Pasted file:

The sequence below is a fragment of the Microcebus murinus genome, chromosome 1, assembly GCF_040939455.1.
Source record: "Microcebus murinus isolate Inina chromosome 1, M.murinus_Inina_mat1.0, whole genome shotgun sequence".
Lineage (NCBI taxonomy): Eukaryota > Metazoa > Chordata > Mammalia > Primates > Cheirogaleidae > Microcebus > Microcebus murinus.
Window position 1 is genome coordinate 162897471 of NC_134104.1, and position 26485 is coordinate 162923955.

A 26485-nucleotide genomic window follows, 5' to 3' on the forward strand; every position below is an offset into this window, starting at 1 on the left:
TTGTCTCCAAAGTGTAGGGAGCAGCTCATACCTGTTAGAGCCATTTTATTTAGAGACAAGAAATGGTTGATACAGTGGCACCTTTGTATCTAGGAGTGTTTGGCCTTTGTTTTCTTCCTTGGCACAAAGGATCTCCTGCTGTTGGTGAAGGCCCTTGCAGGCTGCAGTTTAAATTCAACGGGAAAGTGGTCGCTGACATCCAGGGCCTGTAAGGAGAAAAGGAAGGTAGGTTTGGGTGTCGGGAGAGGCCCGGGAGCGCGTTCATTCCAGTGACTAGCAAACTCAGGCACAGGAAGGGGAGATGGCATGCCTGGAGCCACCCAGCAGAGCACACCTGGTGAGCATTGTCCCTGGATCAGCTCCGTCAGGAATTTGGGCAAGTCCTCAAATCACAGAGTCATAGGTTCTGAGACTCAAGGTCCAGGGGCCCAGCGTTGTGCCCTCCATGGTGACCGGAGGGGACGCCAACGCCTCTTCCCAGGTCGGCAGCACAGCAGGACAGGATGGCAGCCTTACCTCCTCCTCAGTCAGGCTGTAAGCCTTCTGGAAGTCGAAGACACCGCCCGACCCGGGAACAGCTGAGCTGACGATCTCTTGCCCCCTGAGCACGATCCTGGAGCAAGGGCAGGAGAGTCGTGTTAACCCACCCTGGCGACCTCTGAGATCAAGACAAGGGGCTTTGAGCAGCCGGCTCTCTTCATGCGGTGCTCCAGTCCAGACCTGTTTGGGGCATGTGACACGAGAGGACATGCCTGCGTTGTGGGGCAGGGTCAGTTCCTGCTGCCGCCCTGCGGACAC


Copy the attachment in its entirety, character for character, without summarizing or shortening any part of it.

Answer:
The sequence below is a fragment of the Microcebus murinus genome, chromosome 1, assembly GCF_040939455.1.
Source record: "Microcebus murinus isolate Inina chromosome 1, M.murinus_Inina_mat1.0, whole genome shotgun sequence".
Lineage (NCBI taxonomy): Eukaryota > Metazoa > Chordata > Mammalia > Primates > Cheirogaleidae > Microcebus > Microcebus murinus.
Window position 1 is genome coordinate 162897471 of NC_134104.1, and position 26485 is coordinate 162923955.

A 26485-nucleotide genomic window follows, 5' to 3' on the forward strand; every position below is an offset into this window, starting at 1 on the left:
TTGTCTCCAAAGTGTAGGGAGCAGCTCATACCTGTTAGAGCCATTTTATTTAGAGACAAGAAATGGTTGATACAGTGGCACCTTTGTATCTAGGAGTGTTTGGCCTTTGTTTTCTTCCTTGGCACAAAGGATCTCCTGCTGTTGGTGAAGGCCCTTGCAGGCTGCAGTTTAAATTCAACGGGAAAGTGGTCGCTGACATCCAGGGCCTGTAAGGAGAAAAGGAAGGTAGGTTTGGGTGTCGGGAGAGGCCCGGGAGCGCGTTCATTCCAGTGACTAGCAAACTCAGGCACAGGAAGGGGAGATGGCATGCCTGGAGCCACCCAGCAGAGCACACCTGGTGAGCATTGTCCCTGGATCAGCTCCGTCAGGAATTTGGGCAAGTCCTCAAATCACAGAGTCATAGGTTCTGAGACTCAAGGTCCAGGGGCCCAGCGTTGTGCCCTCCATGGTGACCGGAGGGGACGCCAACGCCTCTTCCCAGGTCGGCAGCACAGCAGGACAGGATGGCAGCCTTACCTCCTCCTCAGTCAGGCTGTAAGCCTTCTGGAAGTCGAAGACACCGCCCGACCCGGGAACAGCTGAGCTGACGATCTCTTGCCCCCTGAGCACGATCCTGGAGCAAGGGCAGGAGAGTCGTGTTAACCCACCCTGGCGACCTCTGAGATCAAGACAAGGGGCTTTGAGCAGCCGGCTCTCTTCATGCGGTGCTCCAGTCCAGACCTGTTTGGGGCATGTGACACGAGAGGACATGCCTGCGTTGTGGGGCAGGGTCAGTTCCTGCTGCCGCCCTGCGGACAC